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  1. The approval of abemaciclib: https://www.medpagetoday.com/HematologyOncology/BreastCancer/68204?xid=nl_mpt_%20SRCardiology_2017-09-30&eun=g101584d0r&pos=3311133
  2. Image, Courtesy Pexels: https://www.pexels.com/photo/awareness-cancer-design-pink-579474/


Brief: WebMD publishes a very useful interview on the link between talcum powder use and cancer

It has been a busy couple of months for me, with several projects that have required juggling, so I have not been able to post anything on Women’s Health issues. However, given the most recent verdict against Johnson & Johnson on a case filed by a woman with Ovarian Cancer, resulted in Millions of Dollars being awarded to her.

Any time this happens, of course, it causes a stir, as it should. However, I am not going to spend time on this post talking about the merits of courts allowing companies like J&J and many of the drug companies try to get away by not fighting lawsuits as a class, etc. Those discussions are for my other blog, and will go on for a long time. Plus, in this case, we cannot prove a causal relationship between talcum powder use and cancer, yet.

So, I want to touch very briefly on three takeaways from the interview, and suggest you get the rest from the horse’s mouth:

  1. Correlation is not always a result of causation. We may never find lasting proof that talcum powder use causes cancer. This is an important thing to remember.
  2. There appears to be no medical benefit at all from using talcum powder.
  3. So, given the correlation and the lack of any benefit, it is best to stop using talcum powder! This is what the Doctor interviewed in the article suggests! Sound advice, it would appear!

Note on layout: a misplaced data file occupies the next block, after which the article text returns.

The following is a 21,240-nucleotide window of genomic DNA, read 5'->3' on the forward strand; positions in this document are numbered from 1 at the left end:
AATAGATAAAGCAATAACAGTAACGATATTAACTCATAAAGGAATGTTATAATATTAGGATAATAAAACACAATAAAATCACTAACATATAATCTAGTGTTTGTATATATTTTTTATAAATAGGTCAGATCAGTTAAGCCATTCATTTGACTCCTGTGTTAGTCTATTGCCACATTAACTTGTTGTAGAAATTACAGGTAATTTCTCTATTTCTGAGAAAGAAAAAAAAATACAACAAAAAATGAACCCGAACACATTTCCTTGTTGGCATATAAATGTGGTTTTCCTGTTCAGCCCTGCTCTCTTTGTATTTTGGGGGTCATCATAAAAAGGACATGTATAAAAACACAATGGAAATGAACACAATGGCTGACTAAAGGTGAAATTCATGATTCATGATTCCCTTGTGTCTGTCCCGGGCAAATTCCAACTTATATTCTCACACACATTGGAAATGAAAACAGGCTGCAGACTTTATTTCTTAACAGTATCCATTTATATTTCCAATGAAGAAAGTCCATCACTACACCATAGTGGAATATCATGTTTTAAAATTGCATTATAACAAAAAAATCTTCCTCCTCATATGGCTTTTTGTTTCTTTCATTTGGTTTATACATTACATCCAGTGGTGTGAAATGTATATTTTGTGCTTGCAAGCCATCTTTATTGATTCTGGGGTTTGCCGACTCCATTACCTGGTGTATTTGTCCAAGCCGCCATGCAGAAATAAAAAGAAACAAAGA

Please read the rest here: http://www.medscape.com/viewarticle/884700?pa=Vor1qEPNxHeNOj5AKsX1Hl55HifEoXQauwdv%2BVDi5uqIdvEbMsfStGAJbHUGqkcC8SIvl8zjYv73GUyW5rsbWA%3D%3D

Image, Courtesy, Pexels: https://www.pexels.com/photo/rear-view-of-woman-with-arms-raised-at-beach-during-sunset-320007/

Endologix Study on AAA treatment for women shows promise

In the past, I have written about how studies on devices and drugs seem to lack focus on women, for several reasons. Reasons range from a poor understanding of the differences in male and female anatomy and physiology, poor access to healthcare, lack of awareness and efforts to enroll women, and lesser demands for evidence from journals, insurers and other healthcare stakeholders. I previously posted about Boston Scientific’s efforts to enroll more women, and now, here is another positive study from Endologix.

Enrolling women, or studying the effects of devices, procedures and therapies exclusively in women go further than improving medical knowledge, when successful, they can also make for sound business sense, regardless of the risks and expenditure.

AAA – Abdominal Aortic Aneurysms 

The aorta is the main artery that supplies blood to most of the body, and in the abdominal region, it splits into two arteries that supply blood to the pelvis and legs. Due to smoking, high blood pressure and/or other risk factors, the aorta can come under pressure and enlarge, and eventually burst, which can cause hemorrhage and death, if not operated on immediately. Aneurysm also presents with a lot of pain, and the risk of rupture when the aneurysm reaches a certain size, requires surgical correction and grafting/stenting.

 Open Vs. Minimally Invasive Repair

There are two ways an abdominal aortic aneurysm is surgically treated – open surgery and minimally invasive repair through a groin incision. Both surgeries have approximately the same effectiveness, but open surgeries can take a long time to recovery, while minimal surgeries requires numerous post-surgical visits to ensure no leaks or other morbidity is present. However, eligibility for surgery varies.